Eos
901 Cole St.
Telephone (415) 566-3063
Open Dinner, daily
Cost Entrées $19 to $24

If Clementine is the ideal neighborhood French bistro, Eos is the Asian- fusion equivalent. Chef Arnold Eric Wong, who also heads the kitchen at Bacar, first proved how beautifully he could meld Eastern and Western ideas when this deliciously casual hangout opened in Cole Valley in 1995. Wraparound picture windows look out on streetcars rumbling past and a parade of locals that never stops. Inside, the granite-top tables, warm woods and theatrical lighting surround an exhibition kitchen that turns out some great stuff.

Wong tea-smokes a duck breast meltingly tender and serves it with mashed Yukon gold potatoes, the sort of thing your grandma might have served if she were trained in both Chinese and French cooking. Seared day-boat scallops artfully float in a lighter-than-air carrot nage tinged with ginger and basil. Thai basil in the vinaigrette gives a slight Asian accent to a Mediterranean salad with feta and persimmons. The 400-wine list, shared with Eos' wine bar next door and compiled by wine director Darin Snow, brims with cool choices, from Alban Estate Viognier 2000 from California to Torbreck Shiraz 1998 from Australia. The by-the-glass list can keep an enophile happy for hours. We drank glasses of Talai-Berri Getariako Txakolina 2000 from Spain, Leeuwin Riesling 2000 from Australia, and a half-bottle of Ch‰teau Simard St.-Emilion 1989, sensational with the duck.

Jeanty at Jack's
615 Sacramento St.
Telephone (415) 693-0941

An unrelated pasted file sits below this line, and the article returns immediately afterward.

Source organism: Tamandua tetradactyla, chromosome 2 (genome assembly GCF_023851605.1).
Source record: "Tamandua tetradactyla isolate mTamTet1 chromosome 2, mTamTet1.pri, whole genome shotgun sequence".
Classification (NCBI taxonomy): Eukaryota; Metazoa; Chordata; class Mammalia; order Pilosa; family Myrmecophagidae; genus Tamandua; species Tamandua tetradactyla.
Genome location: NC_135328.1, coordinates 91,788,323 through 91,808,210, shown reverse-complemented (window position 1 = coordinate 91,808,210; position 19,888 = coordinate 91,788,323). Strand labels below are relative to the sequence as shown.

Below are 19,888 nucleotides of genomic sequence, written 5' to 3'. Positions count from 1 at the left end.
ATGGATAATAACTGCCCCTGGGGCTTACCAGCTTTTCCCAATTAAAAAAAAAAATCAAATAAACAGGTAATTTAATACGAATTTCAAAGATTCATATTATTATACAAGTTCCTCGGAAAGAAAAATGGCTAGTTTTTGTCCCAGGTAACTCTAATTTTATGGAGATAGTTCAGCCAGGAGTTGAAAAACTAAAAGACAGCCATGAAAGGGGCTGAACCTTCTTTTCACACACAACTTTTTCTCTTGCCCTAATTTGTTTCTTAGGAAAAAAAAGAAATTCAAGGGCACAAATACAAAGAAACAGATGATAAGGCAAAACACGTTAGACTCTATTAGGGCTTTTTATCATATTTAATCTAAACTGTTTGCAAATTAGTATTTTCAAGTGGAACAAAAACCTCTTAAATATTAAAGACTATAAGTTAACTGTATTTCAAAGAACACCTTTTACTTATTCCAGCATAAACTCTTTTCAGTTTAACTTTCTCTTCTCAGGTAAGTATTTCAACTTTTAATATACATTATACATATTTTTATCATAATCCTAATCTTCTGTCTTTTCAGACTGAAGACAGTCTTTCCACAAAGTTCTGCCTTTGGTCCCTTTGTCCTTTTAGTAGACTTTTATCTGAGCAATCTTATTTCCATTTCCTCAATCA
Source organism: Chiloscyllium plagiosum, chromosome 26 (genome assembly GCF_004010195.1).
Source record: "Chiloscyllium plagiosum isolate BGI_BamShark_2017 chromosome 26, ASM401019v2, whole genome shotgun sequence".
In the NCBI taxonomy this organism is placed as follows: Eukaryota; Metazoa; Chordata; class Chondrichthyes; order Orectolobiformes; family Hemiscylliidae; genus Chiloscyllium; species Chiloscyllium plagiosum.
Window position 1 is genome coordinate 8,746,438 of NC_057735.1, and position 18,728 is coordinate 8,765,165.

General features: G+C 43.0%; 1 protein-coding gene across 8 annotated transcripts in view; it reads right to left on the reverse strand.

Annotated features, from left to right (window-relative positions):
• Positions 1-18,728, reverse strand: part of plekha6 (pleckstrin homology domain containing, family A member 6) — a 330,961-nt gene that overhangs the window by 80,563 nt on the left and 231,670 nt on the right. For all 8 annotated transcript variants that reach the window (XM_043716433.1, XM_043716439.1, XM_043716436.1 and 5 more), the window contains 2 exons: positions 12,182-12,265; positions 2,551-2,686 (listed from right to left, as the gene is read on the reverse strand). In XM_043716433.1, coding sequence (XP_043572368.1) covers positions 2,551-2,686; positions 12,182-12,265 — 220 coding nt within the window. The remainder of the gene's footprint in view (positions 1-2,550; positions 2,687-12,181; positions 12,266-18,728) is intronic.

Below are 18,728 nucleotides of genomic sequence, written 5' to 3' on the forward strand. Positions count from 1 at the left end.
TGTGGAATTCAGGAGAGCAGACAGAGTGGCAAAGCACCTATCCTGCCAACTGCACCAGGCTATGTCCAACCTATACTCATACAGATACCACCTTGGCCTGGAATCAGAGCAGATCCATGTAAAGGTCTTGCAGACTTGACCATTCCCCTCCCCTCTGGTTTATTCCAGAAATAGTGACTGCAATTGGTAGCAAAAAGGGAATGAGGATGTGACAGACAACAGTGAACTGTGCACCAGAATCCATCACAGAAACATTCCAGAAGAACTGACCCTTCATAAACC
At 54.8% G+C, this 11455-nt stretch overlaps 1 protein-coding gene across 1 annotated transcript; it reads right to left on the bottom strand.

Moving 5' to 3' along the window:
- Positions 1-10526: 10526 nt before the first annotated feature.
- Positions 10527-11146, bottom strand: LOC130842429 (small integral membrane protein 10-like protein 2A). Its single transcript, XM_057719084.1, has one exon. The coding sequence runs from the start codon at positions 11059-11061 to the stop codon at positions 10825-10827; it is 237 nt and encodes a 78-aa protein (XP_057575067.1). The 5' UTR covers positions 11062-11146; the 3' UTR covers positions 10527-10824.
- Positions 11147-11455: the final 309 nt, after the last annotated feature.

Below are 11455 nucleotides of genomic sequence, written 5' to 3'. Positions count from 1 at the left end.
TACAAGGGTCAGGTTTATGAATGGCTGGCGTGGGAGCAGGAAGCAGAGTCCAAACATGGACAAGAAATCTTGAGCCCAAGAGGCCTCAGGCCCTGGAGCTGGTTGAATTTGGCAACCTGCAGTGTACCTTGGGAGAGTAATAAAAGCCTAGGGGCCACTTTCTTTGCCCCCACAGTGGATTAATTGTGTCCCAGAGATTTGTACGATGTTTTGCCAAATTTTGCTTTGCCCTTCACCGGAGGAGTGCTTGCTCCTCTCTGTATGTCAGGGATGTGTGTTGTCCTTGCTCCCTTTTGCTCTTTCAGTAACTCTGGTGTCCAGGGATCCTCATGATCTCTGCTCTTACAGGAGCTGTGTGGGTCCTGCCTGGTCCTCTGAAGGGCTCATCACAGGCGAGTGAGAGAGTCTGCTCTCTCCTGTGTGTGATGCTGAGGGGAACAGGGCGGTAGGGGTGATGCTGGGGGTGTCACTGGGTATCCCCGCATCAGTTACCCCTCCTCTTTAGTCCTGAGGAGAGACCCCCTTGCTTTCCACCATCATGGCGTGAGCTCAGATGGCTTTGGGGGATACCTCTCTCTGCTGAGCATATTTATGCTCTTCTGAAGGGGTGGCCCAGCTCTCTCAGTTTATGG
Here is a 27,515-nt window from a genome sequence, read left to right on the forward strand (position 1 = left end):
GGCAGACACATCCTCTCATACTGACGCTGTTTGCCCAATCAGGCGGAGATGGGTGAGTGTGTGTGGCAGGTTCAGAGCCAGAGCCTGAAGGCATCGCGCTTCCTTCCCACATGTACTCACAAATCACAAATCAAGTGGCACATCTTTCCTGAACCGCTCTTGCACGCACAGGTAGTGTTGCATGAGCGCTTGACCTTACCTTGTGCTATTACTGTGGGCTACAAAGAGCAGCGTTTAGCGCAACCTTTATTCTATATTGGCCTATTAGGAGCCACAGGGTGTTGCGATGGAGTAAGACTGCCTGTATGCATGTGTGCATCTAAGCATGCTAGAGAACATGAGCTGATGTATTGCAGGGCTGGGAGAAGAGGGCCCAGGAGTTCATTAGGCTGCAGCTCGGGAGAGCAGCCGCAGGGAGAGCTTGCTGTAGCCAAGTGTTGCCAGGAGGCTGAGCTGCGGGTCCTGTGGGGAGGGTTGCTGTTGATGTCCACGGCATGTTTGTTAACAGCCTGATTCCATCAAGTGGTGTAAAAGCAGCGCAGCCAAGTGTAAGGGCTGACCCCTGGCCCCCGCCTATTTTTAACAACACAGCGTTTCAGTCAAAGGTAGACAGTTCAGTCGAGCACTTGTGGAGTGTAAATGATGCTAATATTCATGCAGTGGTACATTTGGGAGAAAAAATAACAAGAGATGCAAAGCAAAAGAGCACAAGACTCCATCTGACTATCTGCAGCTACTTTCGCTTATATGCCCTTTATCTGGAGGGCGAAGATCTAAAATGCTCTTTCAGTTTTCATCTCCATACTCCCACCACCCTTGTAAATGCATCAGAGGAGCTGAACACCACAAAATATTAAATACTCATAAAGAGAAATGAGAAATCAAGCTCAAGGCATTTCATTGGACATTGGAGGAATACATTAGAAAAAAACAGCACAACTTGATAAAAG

Open Lunch and dinner, daily
Cost Entrées $16 to $28

Jack's, a registered landmark, dates from 1864. This Financial District establishment is famous in San Francisco lore for its upstairs private dining rooms, once a brothel and in later years the scene of secret dalliances. Owned by a series of Frenchmen, it was always known for good food, especially its mammoth mutton chops.

But the mutton chops are gone and the trysters have moved on. This is now the place city folks come to enjoy the food of Philippe Jeanty, whose tiny Yountville bistro draws a devoted food-and-wine crowd in Napa Valley. The unabashedly French bistro menu here, an expanded version of the Yountville card, offers steamed mussels studded with bay leaves in a big ceramic bowl. Crisp frites overflow a paper cone held vertical by a stainless steel spiral. Jeanty's bouillabaisse limits itself to monkfish and clams, but the broth and rouille are intensely flavorful. His blanquette uses veal shanks instead of cubed veal with a melt-in-your-mouth result.

The wine list offers about 150 choices, mostly California bottlings such as current vintages of Del Dotto Merlot, Biale Zinfandel and Paul Hobbs Chardonnay. It's also dotted with shrewd choices from France -- from Sylvain Bailly Quincy 2000 to Leflaive Chevalier-Montrachet 1999, the latter a bargain at $300.

Rubicon
558 Sacramento St.
Telephone (415) 434-4100
Open Lunch, Monday to Friday; dinner, Monday to Saturday
Cost Entrées $22 to $31
Grand Award